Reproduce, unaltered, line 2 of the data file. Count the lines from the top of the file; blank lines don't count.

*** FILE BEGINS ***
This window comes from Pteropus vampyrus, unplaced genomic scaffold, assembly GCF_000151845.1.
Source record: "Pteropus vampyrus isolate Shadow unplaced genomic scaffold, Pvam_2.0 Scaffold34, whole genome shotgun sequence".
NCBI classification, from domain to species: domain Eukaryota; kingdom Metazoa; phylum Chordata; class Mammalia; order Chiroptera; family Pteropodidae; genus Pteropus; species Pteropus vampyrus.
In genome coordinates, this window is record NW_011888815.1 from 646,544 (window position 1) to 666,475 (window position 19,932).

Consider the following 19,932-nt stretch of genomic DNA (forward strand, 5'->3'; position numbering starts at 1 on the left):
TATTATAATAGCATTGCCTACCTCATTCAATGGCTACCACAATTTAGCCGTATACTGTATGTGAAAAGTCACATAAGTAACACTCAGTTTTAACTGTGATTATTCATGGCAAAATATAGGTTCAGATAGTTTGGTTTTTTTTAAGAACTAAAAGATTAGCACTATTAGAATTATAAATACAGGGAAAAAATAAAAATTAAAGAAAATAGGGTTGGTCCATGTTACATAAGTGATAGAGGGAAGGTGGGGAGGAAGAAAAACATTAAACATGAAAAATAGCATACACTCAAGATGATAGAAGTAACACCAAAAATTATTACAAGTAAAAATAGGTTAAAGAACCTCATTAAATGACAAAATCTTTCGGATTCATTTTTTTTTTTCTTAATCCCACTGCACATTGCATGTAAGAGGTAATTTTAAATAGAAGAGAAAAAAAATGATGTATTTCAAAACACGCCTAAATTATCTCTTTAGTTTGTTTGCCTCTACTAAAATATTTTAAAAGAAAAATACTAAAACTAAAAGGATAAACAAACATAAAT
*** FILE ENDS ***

Source record: "Pteropus vampyrus isolate Shadow unplaced genomic scaffold, Pvam_2.0 Scaffold34, whole genome shotgun sequence".